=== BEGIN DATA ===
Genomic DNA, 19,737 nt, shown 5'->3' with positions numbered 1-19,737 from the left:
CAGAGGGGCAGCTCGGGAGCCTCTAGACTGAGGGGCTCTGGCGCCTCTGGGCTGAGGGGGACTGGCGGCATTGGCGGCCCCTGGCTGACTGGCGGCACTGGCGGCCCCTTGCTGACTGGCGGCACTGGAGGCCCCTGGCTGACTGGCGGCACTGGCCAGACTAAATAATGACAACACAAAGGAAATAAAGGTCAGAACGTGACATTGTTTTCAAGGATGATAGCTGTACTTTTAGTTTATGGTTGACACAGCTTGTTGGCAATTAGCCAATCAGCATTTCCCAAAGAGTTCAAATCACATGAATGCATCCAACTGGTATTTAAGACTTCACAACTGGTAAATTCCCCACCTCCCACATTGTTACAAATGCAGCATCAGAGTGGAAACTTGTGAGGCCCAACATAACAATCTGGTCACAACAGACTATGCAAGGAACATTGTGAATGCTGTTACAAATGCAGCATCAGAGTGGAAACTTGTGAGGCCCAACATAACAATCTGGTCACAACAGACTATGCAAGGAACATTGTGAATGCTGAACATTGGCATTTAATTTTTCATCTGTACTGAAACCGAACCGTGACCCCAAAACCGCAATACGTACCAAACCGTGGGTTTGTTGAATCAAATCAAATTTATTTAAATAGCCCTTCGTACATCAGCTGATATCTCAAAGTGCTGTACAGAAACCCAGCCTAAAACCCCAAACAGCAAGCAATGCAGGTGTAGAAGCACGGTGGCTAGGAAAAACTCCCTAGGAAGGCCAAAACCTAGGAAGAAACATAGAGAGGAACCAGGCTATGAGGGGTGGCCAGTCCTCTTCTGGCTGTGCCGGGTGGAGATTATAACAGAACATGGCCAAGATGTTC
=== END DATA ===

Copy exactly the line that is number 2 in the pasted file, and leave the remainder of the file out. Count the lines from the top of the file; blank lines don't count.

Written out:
CAGAGGGGCAGCTCGGGAGCCTCTAGACTGAGGGGCTCTGGCGCCTCTGGGCTGAGGGGGACTGGCGGCATTGGCGGCCCCTGGCTGACTGGCGGCACTGGCGGCCCCTTGCTGACTGGCGGCACTGGAGGCCCCTGGCTGACTGGCGGCACTGGCCAGACTAAATAATGACAACACAAAGGAAATAAAGGTCAGAACGTGACATTGTTTTCAAGGATGATAGCTGTACTTTTAGTTTATGGTTGACACAGCTTGTTGGCAATTAGCCAATCAGCATTTCCCAAAGAGTTCAAATCACATGAATGCATCCAACTGGTATTTAAGACTTCACAACTGGTAAATTCCCCACCTCCCACATTGTTACAAATGCAGCATCAGAGTGGAAACTTGTGAGGCCCAACATAACAATCTGGTCACAACAGACTATGCAAGGAACATTGTGAATGCTGTTACAAATGCAGCATCAGAGTGGAAACTTGTGAGGCCCAACATAACAATCTGGTCACAACAGACTATGCAAGGAACATTGTGAATGCTGAACATTGGCATTTAATTTTTCATCTGTACTGAAACCGAACCGTGACCCCAAAACCGCAATACGTACCAAACCGTGGGTTTGTTGAATCAAATCAAATTTATTTAAATAGCCCTTCGTACATCAGCTGATATCTCAAAGTGCTGTACAGAAACCCAGCCTAAAACCCCAAACAGCAAGCAATGCAGGTGTAGAAGCACGGTGGCTAGGAAAAACTCCCTAGGAAGGCCAAAACCTAGGAAGAAACATAGAGAGGAACCAGGCTATGAGGGGTGGCCAGTCCTCTTCTGGCTGTGCCGGGTGGAGATTATAACAGAACATGGCCAAGATGTTC